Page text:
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Histochem Cell Biol. 2009 Aug;132(2):225-37. doi: 10.1007/s00418-009-0603-3. Epub 2009 May 8.

Oligomerized Tie2 localizes to clathrin-coated pits in response to angiopoietin-1.

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Molecular and Cellular Biology Research, Sunnybrook Research Institute, 2075 Bayview Avenue, Research Building, S-218, Toronto, ON, M4N 3M5, Canada.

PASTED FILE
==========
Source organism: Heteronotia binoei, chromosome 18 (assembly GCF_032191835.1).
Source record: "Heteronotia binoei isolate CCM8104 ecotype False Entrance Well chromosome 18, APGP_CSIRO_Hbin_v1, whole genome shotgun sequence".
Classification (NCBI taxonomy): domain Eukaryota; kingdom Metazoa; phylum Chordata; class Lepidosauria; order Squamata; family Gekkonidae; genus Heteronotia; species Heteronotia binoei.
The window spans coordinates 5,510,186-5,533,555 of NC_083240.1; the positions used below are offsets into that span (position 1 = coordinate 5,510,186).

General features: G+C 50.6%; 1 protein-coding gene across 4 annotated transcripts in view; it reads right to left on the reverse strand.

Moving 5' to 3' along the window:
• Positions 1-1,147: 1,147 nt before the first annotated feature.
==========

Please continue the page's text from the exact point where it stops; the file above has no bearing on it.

The tyrosine kinase receptor Tie2 is expressed on endothelial cells, and together with its ligand angiopoietin-1 (Ang1), is important for angiogenesis and vascular stability. Upon activation by Ang1, Tie2 is rapidly internalized and degraded, a mechanism most likely necessary to attenuate receptor activity. Using immunogold electron microscopy, we show that on the surface of endothelial cells, Tie2 is arranged in variably sized clusters containing dimers and higher order oligomers. Clusters of Tie2 were expressed on the apical and basolateral plasma membranes, and on the tips of microvilli. Upon activation by Ang1, Tie2 co-localized with the clathrin heavy chain at the apical and basolateral plasma membranes and within endothelial cells indicating that Tie2 internalizes through clathrin-coated pits. Inhibiting cellular endocytosis by depleting cellular potassium or by acidifying the cytosol blocked the internalization of Tie2 in response to Ang1. Our results suggest that one pathway mediating the internalization of Tie2 in response to Ang1 is through clathrin-coated pits.

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